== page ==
If you’ve already got your rail ticket (railway pass for example), two-day bus-only passes allow unlimited rides between Nikko and Yumoto Onsen or Nikko and Chuzenji Onsen, including the World Heritage sites. Alternatively, the Sekai-isan-meguri (World Heritage Bus Pass) covers the area between the stations and shrine precincts. Buy these at Tobu Nikko station.

By Foot

Most of the main sites in Nikko can easily be reached on foot, although the landscape is hilly, so you can expect to get somewhat worn out.




  • Yuba, the 'skin' that forms on top when making tofu, seems to be everywhere in Nikko. Even if you're not a fan of tofu, it tastes pretty good, especially with soba (buckwheat noodles in a soup broth). Yuba is also one of the most typical edible omiyage from Nikko.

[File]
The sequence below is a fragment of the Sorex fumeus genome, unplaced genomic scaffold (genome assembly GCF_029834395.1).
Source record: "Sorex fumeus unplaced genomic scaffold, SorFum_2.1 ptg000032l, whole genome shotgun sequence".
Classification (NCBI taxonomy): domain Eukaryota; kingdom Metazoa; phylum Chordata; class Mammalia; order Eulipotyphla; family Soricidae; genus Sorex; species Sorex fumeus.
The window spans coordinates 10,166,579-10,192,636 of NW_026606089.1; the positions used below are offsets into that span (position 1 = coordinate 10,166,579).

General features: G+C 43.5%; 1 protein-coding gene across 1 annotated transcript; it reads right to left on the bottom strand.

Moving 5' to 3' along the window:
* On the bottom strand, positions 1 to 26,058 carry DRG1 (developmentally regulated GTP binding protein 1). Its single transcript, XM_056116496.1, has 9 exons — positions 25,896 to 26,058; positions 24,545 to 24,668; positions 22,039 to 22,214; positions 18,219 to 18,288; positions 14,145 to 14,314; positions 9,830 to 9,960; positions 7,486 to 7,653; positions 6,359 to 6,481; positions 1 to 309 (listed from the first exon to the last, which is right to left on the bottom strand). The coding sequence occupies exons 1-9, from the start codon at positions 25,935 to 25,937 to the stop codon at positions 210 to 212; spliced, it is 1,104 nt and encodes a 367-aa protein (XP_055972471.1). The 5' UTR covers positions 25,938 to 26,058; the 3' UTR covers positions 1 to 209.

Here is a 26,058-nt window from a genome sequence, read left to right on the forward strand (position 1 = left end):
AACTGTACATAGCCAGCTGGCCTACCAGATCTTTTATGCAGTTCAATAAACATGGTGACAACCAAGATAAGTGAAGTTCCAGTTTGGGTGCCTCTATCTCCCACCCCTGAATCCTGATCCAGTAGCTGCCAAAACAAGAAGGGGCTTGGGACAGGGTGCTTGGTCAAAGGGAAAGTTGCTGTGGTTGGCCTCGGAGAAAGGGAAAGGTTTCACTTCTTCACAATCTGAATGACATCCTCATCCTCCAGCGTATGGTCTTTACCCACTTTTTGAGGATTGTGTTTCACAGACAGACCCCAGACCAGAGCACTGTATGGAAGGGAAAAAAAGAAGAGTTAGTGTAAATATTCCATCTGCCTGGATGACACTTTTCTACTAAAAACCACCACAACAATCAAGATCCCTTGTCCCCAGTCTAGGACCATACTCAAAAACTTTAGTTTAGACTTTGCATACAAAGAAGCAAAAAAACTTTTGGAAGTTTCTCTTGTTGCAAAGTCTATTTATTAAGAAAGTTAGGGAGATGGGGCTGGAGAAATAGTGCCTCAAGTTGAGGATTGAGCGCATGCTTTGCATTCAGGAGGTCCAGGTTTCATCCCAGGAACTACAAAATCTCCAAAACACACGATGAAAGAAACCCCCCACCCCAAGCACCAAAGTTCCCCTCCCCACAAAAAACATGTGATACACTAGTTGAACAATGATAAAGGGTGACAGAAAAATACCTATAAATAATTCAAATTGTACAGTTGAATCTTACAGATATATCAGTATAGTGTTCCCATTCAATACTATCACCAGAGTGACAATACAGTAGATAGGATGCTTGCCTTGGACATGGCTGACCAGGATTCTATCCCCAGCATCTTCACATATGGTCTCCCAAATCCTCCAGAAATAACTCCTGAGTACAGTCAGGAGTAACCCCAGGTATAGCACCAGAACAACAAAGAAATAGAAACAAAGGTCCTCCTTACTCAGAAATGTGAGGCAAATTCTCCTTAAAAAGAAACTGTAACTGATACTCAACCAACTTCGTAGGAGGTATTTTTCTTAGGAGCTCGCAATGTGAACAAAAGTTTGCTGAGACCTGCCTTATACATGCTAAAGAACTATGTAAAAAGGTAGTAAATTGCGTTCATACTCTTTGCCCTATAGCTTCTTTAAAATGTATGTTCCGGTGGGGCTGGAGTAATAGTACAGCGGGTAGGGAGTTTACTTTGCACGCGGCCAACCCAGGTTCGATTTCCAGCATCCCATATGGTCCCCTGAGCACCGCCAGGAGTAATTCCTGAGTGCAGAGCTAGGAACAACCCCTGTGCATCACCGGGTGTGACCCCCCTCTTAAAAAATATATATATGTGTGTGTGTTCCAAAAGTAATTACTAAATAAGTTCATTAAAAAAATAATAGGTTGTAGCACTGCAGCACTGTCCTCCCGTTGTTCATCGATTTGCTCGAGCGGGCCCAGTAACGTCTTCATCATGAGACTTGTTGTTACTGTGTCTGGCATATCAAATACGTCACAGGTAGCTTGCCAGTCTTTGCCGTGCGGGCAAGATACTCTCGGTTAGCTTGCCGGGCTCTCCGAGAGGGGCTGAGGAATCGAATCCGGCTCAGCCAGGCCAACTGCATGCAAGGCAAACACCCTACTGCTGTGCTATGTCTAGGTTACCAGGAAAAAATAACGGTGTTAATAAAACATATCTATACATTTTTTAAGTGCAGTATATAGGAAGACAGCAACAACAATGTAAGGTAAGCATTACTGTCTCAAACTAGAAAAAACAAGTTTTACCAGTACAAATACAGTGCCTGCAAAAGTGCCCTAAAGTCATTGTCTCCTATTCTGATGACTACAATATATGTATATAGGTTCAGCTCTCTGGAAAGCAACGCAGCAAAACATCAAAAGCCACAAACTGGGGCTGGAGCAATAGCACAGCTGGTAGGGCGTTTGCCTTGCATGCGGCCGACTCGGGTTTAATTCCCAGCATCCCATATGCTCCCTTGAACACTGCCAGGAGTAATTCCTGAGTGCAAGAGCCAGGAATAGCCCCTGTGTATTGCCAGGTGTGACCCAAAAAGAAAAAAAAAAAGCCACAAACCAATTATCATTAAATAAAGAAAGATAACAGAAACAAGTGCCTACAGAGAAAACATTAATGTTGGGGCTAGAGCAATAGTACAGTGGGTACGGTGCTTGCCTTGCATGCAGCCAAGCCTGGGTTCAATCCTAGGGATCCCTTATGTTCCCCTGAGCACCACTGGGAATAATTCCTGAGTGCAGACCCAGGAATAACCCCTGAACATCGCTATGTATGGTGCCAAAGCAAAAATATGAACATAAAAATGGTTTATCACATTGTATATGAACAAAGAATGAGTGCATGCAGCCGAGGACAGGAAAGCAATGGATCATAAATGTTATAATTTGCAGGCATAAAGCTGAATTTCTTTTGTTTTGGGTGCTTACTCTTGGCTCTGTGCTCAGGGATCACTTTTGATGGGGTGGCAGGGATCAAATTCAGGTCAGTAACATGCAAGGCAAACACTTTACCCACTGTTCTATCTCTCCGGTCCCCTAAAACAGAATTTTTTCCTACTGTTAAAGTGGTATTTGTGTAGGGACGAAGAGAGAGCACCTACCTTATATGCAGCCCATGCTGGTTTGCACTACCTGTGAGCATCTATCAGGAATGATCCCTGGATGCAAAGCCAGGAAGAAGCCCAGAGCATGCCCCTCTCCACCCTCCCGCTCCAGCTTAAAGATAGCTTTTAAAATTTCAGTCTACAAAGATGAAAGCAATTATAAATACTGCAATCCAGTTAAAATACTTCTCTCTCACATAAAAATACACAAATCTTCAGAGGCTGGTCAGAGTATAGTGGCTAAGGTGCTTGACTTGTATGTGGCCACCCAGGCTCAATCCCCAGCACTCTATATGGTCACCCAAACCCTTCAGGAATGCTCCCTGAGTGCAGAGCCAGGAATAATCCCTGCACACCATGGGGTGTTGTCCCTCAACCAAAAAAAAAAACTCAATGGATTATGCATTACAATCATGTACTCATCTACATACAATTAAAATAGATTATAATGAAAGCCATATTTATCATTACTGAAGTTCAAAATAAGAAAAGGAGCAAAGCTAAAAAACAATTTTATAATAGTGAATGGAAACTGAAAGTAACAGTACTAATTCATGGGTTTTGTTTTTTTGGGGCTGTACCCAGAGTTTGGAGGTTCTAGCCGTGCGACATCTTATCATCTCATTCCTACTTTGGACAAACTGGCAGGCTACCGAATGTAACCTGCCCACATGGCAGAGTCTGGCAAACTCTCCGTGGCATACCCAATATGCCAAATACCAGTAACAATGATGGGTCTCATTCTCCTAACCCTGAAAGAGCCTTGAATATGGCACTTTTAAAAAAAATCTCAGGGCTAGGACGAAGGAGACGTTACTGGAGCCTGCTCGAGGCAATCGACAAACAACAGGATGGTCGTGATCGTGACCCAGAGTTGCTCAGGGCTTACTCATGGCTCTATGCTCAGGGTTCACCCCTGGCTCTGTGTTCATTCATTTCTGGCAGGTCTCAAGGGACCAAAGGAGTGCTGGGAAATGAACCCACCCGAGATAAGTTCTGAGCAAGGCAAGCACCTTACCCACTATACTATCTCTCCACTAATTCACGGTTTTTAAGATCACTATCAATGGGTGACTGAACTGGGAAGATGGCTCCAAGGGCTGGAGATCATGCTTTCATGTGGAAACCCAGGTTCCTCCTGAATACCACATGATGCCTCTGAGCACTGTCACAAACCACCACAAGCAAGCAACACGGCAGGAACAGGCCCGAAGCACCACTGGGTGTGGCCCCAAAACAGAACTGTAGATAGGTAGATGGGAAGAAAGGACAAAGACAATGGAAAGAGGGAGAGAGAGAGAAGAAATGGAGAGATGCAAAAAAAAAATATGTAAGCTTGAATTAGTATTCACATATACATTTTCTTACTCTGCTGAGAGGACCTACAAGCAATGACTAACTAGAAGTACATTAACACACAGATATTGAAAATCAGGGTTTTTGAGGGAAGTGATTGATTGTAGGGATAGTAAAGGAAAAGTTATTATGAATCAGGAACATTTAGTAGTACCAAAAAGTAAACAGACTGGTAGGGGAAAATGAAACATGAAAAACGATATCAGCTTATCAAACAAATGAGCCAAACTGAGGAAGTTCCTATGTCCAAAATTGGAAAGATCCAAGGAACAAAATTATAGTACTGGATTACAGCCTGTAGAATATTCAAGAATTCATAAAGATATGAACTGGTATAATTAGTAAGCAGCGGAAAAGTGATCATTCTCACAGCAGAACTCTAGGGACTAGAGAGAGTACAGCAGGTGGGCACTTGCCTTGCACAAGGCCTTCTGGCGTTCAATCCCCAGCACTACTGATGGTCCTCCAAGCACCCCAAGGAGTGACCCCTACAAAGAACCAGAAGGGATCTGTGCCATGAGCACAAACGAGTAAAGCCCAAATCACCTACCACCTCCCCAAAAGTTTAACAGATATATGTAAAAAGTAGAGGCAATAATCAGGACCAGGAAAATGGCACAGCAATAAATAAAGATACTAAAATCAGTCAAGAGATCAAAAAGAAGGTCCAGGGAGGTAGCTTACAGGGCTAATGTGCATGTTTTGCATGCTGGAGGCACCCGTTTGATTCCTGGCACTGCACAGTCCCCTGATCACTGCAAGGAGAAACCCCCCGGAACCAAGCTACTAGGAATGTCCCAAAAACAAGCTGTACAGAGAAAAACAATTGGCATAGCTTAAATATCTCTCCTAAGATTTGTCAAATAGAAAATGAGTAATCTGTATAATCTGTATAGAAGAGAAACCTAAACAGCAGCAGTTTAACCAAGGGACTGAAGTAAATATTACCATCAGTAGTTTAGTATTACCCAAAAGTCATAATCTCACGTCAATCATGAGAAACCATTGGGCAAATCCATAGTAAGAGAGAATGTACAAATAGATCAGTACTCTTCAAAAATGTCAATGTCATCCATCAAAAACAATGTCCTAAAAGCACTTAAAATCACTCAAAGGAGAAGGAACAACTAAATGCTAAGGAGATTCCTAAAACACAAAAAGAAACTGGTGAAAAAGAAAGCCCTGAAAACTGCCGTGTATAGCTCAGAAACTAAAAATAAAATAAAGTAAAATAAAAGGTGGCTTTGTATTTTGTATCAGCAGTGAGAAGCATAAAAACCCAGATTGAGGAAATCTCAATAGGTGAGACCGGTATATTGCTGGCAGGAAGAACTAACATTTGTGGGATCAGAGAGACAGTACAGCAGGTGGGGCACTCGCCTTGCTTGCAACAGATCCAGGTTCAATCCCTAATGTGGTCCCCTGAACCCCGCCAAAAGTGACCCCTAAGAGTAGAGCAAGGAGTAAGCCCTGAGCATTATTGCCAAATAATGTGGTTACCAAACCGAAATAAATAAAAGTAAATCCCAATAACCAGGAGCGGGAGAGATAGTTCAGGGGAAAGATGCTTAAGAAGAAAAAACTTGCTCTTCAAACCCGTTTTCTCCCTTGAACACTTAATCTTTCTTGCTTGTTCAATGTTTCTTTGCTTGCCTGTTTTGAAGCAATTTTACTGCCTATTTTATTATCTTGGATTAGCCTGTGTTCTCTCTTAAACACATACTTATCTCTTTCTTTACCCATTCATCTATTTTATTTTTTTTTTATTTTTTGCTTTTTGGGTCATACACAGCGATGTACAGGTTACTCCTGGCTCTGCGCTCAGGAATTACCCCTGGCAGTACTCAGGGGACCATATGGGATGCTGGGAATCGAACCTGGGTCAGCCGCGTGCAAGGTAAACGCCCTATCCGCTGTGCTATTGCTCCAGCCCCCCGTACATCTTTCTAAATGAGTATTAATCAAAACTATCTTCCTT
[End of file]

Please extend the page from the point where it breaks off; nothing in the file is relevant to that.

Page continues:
• Gusto, opposite the tourist information office, has some good value meals.
  • Hippari Dako is a typical travellers' resting place, serving yakitori (chicken kebabs), noodles and a range of vegetarian options. The little old lady who runs the place is very friendly and has earned herself some very good reviews from Lonely Planet, among others, which has only served to drive more business to her restaurant. The walls are plastered with business cards and notes from previous visitors.
  • Nikko Kanaya Hotel serves up some classy, albeit pricey meals.




There is a small alcohol shop across from the station that is run by an old couple and has an interesting selection of world beers.




Nikko can be covered in a busy day trip from Tokyo, but it's also a good place to spend the night, especially in a traditional Japanese ryokan guesthouse. The shrines are quite atmospheric early in the morning and at dusk, when the tour buses are not around.

You can use the form below to search for availability (Travellerspoint receives a commission for bookings made through the form)



Keep Connected


  • Milky House, a coffee shop at 2-2-3 Inari-machi charges ¥500 for 30 minutes. Open 10:00am-10:00pm daily.
  • The Tourist Information Centre offers internet at ¥100/30 minutes. Located on the main street, halfway between the station and the shrines at 591 Gokomachi.